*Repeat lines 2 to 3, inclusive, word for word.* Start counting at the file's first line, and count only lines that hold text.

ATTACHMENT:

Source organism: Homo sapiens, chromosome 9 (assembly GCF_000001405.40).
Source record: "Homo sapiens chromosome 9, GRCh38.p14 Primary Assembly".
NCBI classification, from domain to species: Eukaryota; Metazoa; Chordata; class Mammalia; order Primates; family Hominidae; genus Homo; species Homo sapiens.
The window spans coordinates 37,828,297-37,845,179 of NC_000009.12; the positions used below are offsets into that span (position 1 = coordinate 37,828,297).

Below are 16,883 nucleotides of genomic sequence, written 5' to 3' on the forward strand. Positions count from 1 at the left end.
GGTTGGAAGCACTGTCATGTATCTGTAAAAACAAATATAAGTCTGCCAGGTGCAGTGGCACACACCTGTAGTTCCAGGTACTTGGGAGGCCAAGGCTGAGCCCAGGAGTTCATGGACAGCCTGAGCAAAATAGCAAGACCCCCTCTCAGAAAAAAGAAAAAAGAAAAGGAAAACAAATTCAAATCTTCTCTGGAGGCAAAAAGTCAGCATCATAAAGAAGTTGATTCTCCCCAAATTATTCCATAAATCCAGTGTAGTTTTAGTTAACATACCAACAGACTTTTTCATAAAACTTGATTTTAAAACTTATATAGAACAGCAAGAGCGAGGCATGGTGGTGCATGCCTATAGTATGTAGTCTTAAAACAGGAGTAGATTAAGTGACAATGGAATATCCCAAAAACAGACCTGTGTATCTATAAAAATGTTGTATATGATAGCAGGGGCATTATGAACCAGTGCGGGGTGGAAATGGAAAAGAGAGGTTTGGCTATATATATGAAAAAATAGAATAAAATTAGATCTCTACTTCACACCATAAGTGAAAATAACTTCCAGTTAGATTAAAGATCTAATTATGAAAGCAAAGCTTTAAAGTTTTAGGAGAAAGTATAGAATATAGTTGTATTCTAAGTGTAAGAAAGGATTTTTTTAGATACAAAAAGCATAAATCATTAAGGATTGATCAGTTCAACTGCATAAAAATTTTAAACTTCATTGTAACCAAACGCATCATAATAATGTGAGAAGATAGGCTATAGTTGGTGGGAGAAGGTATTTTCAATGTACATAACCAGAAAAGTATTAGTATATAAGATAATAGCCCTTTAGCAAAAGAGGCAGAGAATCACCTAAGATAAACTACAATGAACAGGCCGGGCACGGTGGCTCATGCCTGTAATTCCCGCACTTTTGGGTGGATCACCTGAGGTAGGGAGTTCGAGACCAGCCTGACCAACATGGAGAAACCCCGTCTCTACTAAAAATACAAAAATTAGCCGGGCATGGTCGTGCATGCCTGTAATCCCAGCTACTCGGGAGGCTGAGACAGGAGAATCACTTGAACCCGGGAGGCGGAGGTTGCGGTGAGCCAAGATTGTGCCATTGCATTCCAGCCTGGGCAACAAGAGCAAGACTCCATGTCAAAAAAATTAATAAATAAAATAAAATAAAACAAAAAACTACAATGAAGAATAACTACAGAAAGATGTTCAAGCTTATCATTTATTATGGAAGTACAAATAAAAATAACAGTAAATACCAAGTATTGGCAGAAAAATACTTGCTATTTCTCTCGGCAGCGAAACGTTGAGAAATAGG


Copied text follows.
Source record: "Homo sapiens chromosome 9, GRCh38.p14 Primary Assembly".
NCBI classification, from domain to species: Eukaryota; Metazoa; Chordata; class Mammalia; order Primates; family Hominidae; genus Homo; species Homo sapiens.